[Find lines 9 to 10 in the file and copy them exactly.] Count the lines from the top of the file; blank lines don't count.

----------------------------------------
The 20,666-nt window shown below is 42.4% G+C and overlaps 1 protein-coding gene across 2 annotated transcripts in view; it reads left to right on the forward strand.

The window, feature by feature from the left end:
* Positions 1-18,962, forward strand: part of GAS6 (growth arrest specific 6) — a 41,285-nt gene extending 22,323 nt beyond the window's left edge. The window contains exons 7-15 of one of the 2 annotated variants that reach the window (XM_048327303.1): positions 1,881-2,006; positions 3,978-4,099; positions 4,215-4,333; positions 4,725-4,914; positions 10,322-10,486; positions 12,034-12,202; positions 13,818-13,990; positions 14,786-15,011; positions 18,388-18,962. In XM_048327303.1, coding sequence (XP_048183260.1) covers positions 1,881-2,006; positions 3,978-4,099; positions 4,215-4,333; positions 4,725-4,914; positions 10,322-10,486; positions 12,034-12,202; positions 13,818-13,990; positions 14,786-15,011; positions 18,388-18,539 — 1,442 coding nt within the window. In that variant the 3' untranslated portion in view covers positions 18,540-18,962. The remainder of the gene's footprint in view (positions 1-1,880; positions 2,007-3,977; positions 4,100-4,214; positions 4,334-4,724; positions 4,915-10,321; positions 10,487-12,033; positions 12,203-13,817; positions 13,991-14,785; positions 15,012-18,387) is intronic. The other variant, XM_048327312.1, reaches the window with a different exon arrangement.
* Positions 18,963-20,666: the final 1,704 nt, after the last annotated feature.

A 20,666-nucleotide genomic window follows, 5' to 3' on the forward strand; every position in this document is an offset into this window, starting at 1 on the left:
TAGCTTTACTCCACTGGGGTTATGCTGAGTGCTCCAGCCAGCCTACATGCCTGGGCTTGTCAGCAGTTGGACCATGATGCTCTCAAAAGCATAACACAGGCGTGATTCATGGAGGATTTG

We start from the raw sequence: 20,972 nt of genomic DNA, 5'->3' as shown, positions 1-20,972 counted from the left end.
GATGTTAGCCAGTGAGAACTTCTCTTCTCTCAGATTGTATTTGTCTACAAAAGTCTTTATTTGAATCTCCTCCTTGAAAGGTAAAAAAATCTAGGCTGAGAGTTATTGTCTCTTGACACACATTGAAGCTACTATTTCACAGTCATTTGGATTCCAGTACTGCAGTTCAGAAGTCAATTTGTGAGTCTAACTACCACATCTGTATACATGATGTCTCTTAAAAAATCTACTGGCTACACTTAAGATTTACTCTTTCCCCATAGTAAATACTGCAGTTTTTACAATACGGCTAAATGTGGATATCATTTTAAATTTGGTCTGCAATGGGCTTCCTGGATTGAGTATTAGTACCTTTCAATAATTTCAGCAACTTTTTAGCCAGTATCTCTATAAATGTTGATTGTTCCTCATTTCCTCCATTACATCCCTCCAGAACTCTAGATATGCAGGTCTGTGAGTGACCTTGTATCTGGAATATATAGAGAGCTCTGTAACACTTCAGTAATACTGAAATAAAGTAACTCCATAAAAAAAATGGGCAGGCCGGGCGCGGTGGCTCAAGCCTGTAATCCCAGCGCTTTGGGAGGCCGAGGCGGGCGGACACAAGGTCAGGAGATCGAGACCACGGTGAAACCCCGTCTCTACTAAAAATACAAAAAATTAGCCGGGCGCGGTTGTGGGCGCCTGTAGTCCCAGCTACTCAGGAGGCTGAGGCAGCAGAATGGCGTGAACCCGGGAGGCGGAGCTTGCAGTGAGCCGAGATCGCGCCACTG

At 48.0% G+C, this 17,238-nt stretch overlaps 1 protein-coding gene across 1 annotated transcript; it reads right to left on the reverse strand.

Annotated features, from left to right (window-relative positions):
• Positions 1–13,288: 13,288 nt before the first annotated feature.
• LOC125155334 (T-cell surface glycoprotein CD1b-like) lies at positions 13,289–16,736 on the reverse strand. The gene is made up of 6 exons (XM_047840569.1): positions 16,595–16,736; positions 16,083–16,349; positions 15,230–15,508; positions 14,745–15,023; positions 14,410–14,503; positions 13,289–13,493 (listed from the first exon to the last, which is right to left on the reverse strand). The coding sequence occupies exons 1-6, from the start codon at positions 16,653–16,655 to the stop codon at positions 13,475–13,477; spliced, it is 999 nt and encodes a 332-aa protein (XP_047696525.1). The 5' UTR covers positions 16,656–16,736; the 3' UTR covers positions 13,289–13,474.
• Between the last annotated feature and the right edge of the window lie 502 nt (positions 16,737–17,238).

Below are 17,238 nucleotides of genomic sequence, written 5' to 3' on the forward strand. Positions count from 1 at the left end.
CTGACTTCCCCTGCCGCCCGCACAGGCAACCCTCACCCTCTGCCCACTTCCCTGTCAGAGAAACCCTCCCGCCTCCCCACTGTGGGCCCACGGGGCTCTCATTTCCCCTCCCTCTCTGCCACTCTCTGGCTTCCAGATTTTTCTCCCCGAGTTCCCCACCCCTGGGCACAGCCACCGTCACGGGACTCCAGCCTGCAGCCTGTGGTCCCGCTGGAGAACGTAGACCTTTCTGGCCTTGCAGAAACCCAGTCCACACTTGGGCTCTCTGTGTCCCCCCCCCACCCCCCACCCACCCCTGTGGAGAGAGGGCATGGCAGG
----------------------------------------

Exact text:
At 48.0% G+C, this 17,238-nt stretch overlaps 1 protein-coding gene across 1 annotated transcript; it reads right to left on the reverse strand.

Annotated features, from left to right (window-relative positions):